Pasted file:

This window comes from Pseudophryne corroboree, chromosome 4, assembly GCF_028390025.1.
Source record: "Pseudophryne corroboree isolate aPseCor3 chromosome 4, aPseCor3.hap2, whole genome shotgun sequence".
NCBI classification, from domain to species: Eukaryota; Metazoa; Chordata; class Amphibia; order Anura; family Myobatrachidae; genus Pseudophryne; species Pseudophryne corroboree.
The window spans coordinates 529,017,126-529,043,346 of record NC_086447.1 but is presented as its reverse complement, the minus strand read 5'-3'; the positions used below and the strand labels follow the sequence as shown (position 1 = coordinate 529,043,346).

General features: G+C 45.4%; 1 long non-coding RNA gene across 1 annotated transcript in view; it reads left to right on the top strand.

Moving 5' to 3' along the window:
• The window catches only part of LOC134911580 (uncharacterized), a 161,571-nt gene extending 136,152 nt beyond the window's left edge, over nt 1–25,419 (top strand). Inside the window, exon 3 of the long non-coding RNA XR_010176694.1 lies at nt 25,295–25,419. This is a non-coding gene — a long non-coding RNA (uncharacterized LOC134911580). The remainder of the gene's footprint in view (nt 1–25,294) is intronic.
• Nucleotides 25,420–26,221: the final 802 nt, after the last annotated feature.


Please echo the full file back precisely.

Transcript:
This window comes from Pseudophryne corroboree, chromosome 4, assembly GCF_028390025.1.
Source record: "Pseudophryne corroboree isolate aPseCor3 chromosome 4, aPseCor3.hap2, whole genome shotgun sequence".
NCBI classification, from domain to species: Eukaryota; Metazoa; Chordata; class Amphibia; order Anura; family Myobatrachidae; genus Pseudophryne; species Pseudophryne corroboree.
The window spans coordinates 529,017,126-529,043,346 of record NC_086447.1 but is presented as its reverse complement, the minus strand read 5'-3'; the positions used below and the strand labels follow the sequence as shown (position 1 = coordinate 529,043,346).

General features: G+C 45.4%; 1 long non-coding RNA gene across 1 annotated transcript in view; it reads left to right on the top strand.

Moving 5' to 3' along the window:
• The window catches only part of LOC134911580 (uncharacterized), a 161,571-nt gene extending 136,152 nt beyond the window's left edge, over nt 1–25,419 (top strand). Inside the window, exon 3 of the long non-coding RNA XR_010176694.1 lies at nt 25,295–25,419. This is a non-coding gene — a long non-coding RNA (uncharacterized LOC134911580). The remainder of the gene's footprint in view (nt 1–25,294) is intronic.
• Nucleotides 25,420–26,221: the final 802 nt, after the last annotated feature.